Morrissey’s music courses through the veins of his fanatic devotees, and William is a young Melbournite who has the rock star’s records underscoring key events of his life. We meet him at a time of mourning, having recently encountered a deep personal loss. The struggle for clarity, direction and a new lease on life is a familiar experience, and Alex Broun’s script is an honest representation of that shared phenomenon. Melancholia is created beautifully in a plot that takes us from everyday banality to extraordinary circumstances, with gentle humour and a generous slew of Morrissey songs that provide poignant irony, and a remarkable coolness.
Also very cool, is Benjamin Brockman’s lighting design for the production, which gives a sense of differentiation between scenes so that we perceive a variety of moods as the leading man goes through scenes of transformation and evolution. Brockman’s work is intelligent and sophisticated, giving the show a visceral sensuality that connects with Morrissey’s omnipresence. Robert Chuter’s direction of the one-man show cleverly finds every opportunity to manufacture shifts in tone, preventing the production from ever being monotonous in spite of its monologue format. Chuter finds nuance in William’s journey and depicts the human condition at a time of sorrow with great sensitivity.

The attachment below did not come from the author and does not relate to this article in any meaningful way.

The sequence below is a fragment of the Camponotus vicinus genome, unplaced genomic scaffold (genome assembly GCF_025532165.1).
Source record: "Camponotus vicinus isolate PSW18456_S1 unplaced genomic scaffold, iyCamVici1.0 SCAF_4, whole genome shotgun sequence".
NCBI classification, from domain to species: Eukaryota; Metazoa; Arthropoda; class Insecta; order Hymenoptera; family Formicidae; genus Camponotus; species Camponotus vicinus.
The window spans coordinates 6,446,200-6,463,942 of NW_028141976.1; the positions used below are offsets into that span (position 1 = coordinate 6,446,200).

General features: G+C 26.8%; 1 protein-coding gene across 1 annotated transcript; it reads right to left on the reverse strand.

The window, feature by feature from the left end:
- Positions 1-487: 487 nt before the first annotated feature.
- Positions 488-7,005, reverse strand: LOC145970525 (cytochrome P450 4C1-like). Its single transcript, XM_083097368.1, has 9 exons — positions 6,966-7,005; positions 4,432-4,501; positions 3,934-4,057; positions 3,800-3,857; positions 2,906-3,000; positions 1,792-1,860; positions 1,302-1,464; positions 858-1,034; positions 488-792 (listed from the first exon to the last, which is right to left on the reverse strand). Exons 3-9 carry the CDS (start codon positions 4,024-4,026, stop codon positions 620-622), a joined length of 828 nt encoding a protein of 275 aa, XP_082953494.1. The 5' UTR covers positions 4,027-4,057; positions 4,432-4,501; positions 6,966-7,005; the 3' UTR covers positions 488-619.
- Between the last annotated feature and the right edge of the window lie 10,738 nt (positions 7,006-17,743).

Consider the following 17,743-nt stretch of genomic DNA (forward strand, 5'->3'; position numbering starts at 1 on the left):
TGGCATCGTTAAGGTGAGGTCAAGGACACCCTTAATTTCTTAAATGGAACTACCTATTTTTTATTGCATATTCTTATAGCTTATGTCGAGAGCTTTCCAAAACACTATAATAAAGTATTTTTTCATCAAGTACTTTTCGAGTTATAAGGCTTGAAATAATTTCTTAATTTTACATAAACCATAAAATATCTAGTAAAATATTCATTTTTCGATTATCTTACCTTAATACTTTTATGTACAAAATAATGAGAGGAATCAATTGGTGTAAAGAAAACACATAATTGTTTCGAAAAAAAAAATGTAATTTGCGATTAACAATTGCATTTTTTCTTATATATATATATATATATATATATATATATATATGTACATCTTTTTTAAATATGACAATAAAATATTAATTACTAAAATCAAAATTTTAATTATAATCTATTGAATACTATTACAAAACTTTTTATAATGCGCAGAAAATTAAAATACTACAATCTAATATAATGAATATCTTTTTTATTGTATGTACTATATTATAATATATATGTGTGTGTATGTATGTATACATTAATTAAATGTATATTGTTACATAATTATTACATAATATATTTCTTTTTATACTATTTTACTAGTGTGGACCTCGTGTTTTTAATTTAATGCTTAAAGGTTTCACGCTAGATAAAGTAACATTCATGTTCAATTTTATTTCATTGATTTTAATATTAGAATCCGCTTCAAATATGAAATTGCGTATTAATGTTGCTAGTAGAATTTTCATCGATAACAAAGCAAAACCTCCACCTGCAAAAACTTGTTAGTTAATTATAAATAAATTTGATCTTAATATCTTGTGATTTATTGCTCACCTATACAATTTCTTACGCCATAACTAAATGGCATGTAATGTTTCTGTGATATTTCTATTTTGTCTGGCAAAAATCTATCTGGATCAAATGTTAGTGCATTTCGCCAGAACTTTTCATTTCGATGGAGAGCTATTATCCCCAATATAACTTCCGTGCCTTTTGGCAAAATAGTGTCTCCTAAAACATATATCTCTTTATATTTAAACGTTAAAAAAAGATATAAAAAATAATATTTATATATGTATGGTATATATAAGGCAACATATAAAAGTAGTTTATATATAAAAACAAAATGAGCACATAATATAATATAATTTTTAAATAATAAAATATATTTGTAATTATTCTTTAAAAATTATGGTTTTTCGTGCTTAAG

In the role of William is James Wright, who has the challenging task of memorising an eighty-minute play entirely on his own, along with singing a big selection of the idol’s highly idiosyncratic greatest hits at regular intervals. Wright is an enthusiastic performer who has the ability to be engaging, but his confidence levels are inconsistent, and on this stage, there is simply nowhere to hide when the actor’s consciousness is fractured, however briefly. Notwithstanding its energetic rhythm, November Spawned A Monster is chiefly about pain, which Wright does not sufficiently embody. It is almost a metaphysical quality that can be perceived when a person lives with a broken heart, and on the stage, that quality can be forcefully seductive, but that brand of charisma which we can see in Morrissey, is sadly absent in this show.
“Youth is wasted on the young”, said George Bernard Shaw, but William’s story is a reminder that feeling stranded in one’s youth is important for achieving an understanding of grief, and therefore, gaining an appreciation of all that is significant in life. It is not all a bed of roses, but that’s how people grow up.